Because a building is subject to physical deterioration and obsolescence, its period of usefulness is limited. As a building deteriorates or becomes obsolete, its ability to serve useful purposes decreases and eventually ends. This may occur gradually or rapidly.


  • The total physical life of a building is the period from the time of completion until it is no longer fit or safe for use or when maintaining the building in a safe, usable manner is no longer practicable.
  • The total economic life of a building is the period of time from its completion until it can no longer produce services or net returns over and above a return on the land value.

Economic life can never be longer than the physical life, but may be and frequently is shorter. A structure that is sound and in good physical condition with many years of physical life remaining may have reached the end of its economic life - if its remaining years of physical usefulness will not be profitable.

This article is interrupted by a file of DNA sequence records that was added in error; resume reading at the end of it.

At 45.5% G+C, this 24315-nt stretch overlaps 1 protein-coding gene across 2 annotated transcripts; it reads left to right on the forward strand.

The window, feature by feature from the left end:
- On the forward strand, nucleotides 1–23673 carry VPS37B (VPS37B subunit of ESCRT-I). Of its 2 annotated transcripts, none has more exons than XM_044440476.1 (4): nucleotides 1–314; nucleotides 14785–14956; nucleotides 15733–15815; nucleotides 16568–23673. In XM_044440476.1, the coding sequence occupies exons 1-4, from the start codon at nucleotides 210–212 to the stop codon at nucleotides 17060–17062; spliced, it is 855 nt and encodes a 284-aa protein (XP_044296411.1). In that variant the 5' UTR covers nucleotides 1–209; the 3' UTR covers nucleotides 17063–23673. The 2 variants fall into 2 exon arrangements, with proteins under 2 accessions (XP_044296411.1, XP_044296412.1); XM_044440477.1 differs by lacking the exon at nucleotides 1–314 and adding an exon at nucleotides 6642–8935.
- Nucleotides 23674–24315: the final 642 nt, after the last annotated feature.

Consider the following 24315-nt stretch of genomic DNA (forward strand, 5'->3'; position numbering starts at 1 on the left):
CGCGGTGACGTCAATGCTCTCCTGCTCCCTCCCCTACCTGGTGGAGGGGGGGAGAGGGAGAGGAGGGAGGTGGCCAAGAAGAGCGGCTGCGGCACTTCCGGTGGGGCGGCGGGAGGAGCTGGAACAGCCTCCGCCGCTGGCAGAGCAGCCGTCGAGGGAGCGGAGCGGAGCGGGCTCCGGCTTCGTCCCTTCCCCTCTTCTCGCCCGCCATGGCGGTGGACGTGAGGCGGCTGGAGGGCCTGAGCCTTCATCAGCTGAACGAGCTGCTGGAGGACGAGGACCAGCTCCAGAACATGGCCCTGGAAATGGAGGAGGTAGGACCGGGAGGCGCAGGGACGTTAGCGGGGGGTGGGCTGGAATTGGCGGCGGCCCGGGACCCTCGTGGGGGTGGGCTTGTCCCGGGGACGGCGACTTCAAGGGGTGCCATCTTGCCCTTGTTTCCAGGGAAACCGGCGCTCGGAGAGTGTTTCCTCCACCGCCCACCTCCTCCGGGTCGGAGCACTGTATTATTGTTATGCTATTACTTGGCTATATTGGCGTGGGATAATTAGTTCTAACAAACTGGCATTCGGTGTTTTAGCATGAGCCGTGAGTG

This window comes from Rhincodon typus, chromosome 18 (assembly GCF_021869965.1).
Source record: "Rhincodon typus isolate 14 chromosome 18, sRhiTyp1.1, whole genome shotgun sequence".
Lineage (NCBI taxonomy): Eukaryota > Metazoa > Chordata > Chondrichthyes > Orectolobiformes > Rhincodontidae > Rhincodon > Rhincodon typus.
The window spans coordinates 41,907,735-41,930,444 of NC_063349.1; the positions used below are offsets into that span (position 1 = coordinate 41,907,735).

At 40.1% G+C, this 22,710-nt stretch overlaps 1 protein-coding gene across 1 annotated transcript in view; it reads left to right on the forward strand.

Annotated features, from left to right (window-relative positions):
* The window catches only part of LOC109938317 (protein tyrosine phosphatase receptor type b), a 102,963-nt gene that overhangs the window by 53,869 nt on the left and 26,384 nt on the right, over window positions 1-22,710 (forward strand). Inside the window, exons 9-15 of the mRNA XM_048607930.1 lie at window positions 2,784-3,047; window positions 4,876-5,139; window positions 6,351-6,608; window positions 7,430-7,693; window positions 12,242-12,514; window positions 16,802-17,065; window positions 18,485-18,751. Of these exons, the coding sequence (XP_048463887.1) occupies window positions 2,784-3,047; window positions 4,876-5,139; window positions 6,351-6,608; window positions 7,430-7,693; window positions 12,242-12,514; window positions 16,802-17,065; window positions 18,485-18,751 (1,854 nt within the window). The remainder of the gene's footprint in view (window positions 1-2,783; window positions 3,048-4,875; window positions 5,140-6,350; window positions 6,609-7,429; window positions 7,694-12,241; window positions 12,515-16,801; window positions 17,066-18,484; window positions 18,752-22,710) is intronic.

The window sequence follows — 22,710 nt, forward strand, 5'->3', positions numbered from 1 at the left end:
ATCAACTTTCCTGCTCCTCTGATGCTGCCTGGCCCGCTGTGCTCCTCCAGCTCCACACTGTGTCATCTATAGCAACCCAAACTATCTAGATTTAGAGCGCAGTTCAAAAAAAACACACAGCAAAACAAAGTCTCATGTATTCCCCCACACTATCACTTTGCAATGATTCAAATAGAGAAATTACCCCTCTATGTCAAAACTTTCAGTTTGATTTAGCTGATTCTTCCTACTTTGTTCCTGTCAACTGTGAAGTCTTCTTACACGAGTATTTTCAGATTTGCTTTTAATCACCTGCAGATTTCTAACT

In predicting the remaining economic life of a building, consider these factors:

  • The economic background of the community or region and the need for accommodations of the type represented
  • The relationship between the property and the immediate environment the architectural design, style and utility from a functional point of view and the likelihood of obsolescence attributable to new inventions, new materials and changes in tastes
  • The trends and rate of change of characteristics of the neighborhood and their effect on land values
  • Workmanship, durability of construction and the rate with which natural forces cause physical deterioration
  • The physical condition and probable cost of maintenance and repair, the maintenance policy of owners and occupants and the use or abuse to which structures are subjected


The useful life of a building has come to an end:

  • When the building can no longer produce annual income or services sufficient to offset maintenance expense, insurance and taxes to produce returns on the value of the land